Suddenly out of the deep blue water appears a whale shark directly beneath me. The gentle giant moved gracefully to the surface of the water and began feeding next to me. I had been snorkeling off the coast of Tofo in Mozambique and felt that this was a dream come true. Experiences like this make me appreciate the variety of nature’s feeding techniques. You see whale sharks and baleen whales are both filter feeders, animals that eat by straining tiny food, like plankton, from the water. But how they go about filter feeding is completely different.
In whale sharks, teeth don’t play a major role in feeding. In one of their filter-feeding methods, they suction water into their mouths at high velocities while remaining stationary. Food moves through filtering pads that cover the entrance of their throats. The filtering pads are broad mess pads full of millimeter-wide pores that act like a sieve, allowing water to pass through while capturing food particles. Continue reading »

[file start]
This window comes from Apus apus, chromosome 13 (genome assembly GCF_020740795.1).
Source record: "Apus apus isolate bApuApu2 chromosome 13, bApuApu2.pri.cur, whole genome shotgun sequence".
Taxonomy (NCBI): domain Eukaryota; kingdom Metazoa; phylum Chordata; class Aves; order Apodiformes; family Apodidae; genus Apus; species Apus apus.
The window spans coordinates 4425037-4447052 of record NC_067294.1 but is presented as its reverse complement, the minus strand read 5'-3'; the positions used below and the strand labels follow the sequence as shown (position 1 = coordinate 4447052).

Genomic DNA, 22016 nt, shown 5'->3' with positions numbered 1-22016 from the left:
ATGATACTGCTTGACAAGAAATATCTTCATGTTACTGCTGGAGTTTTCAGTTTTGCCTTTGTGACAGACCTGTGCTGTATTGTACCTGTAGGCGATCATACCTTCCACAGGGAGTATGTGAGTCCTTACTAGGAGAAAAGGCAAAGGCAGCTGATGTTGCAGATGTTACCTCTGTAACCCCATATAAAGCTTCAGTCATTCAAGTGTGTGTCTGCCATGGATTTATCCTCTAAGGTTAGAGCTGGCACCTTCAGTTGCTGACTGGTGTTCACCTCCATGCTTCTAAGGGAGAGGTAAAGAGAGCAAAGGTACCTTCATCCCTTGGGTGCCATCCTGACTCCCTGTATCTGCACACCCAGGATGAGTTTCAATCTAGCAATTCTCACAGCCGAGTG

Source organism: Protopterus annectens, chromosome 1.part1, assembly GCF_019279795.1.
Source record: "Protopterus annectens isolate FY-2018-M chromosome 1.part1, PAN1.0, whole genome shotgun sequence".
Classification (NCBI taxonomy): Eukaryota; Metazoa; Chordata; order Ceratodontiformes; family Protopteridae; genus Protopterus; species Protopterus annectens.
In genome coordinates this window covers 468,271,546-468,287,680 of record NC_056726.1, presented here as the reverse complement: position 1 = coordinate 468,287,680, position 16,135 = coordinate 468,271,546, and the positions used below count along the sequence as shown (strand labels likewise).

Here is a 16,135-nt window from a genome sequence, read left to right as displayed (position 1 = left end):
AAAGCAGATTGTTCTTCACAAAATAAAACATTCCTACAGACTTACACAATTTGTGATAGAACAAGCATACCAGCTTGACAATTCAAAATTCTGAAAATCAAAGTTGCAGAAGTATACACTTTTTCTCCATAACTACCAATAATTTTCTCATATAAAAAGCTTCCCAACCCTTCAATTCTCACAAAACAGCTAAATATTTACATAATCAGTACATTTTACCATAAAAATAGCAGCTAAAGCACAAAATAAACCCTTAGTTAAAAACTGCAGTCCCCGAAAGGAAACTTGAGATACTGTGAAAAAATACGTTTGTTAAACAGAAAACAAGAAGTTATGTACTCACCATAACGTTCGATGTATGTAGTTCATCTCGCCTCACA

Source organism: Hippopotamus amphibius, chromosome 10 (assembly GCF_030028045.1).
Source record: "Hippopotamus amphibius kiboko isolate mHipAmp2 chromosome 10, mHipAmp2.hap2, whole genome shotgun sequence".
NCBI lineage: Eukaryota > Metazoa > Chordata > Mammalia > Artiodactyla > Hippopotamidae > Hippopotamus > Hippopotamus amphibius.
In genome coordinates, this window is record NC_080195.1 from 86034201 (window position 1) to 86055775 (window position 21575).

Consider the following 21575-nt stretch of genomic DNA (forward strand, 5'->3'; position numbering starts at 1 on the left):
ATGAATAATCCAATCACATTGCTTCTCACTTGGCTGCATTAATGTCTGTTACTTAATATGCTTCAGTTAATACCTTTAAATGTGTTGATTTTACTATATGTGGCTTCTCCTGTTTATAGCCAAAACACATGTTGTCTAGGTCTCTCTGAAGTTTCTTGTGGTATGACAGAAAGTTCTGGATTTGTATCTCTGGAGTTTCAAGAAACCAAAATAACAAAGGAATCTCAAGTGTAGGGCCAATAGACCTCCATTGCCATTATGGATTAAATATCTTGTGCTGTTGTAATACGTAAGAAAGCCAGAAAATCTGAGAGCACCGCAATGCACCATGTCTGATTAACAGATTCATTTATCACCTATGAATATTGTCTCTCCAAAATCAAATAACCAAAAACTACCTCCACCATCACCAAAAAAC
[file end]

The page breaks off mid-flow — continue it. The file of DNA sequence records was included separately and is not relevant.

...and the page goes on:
The next day, Humboldt County residents anxiously followed a similar story as agencies descended upon Humboldt Bay’s southern peninsula in hopes of saving a juvenile gray whale spotted tangled in ropes from drifting crab pots. The Coast Guard, National Oceanic and Atmospheric Association and California Department of Fish and Game, along with help from Humboldt State University professors worked together to free the whale. Local whale expert HSU professor Dawn Goley reported success, but feared the injuries incurred may be too much for the young whale’s survival. We’re hoping for a happy ending to this sad story.
Those at sea or on the beach who spot a tangled whale are urged to contact NOAA. And to prevent this sort of harm from happening in the future, I urge everyone to help reduce ocean trash, including fishing gear, to protect all species of whales — and every creature inhabiting the ocean!